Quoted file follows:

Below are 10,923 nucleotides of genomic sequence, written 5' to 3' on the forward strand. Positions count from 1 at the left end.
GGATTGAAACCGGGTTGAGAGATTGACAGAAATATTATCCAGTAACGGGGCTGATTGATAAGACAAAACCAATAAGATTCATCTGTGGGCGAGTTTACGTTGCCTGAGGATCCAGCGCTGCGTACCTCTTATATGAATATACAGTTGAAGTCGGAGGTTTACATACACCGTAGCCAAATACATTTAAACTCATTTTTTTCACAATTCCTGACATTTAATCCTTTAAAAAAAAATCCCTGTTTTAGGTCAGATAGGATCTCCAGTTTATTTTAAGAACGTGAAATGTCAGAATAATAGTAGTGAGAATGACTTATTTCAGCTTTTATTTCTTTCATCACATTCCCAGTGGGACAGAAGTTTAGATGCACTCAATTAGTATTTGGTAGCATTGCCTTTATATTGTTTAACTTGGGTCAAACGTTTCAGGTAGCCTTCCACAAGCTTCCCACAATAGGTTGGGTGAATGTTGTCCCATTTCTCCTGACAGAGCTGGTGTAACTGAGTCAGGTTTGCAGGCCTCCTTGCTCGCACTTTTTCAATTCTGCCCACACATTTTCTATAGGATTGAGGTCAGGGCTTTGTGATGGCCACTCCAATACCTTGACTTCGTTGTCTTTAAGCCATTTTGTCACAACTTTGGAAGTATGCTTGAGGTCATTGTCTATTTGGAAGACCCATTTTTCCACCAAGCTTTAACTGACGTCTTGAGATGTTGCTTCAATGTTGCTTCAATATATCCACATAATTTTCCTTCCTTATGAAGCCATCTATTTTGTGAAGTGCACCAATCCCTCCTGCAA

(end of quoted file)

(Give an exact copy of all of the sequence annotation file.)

Below are 10,923 nucleotides of genomic sequence, written 5' to 3' on the forward strand. Positions count from 1 at the left end.
GGATTGAAACCGGGTTGAGAGATTGACAGAAATATTATCCAGTAACGGGGCTGATTGATAAGACAAAACCAATAAGATTCATCTGTGGGCGAGTTTACGTTGCCTGAGGATCCAGCGCTGCGTACCTCTTATATGAATATACAGTTGAAGTCGGAGGTTTACATACACCGTAGCCAAATACATTTAAACTCATTTTTTTCACAATTCCTGACATTTAATCCTTTAAAAAAAAATCCCTGTTTTAGGTCAGATAGGATCTCCAGTTTATTTTAAGAACGTGAAATGTCAGAATAATAGTAGTGAGAATGACTTATTTCAGCTTTTATTTCTTTCATCACATTCCCAGTGGGACAGAAGTTTAGATGCACTCAATTAGTATTTGGTAGCATTGCCTTTATATTGTTTAACTTGGGTCAAACGTTTCAGGTAGCCTTCCACAAGCTTCCCACAATAGGTTGGGTGAATGTTGTCCCATTTCTCCTGACAGAGCTGGTGTAACTGAGTCAGGTTTGCAGGCCTCCTTGCTCGCACTTTTTCAATTCTGCCCACACATTTTCTATAGGATTGAGGTCAGGGCTTTGTGATGGCCACTCCAATACCTTGACTTCGTTGTCTTTAAGCCATTTTGTCACAACTTTGGAAGTATGCTTGAGGTCATTGTCTATTTGGAAGACCCATTTTTCCACCAAGCTTTAACTGACGTCTTGAGATGTTGCTTCAATGTTGCTTCAATATATCCACATAATTTTCCTTCCTTATGAAGCCATCTATTTTGTGAAGTGCACCAATCCCTCCTGCAA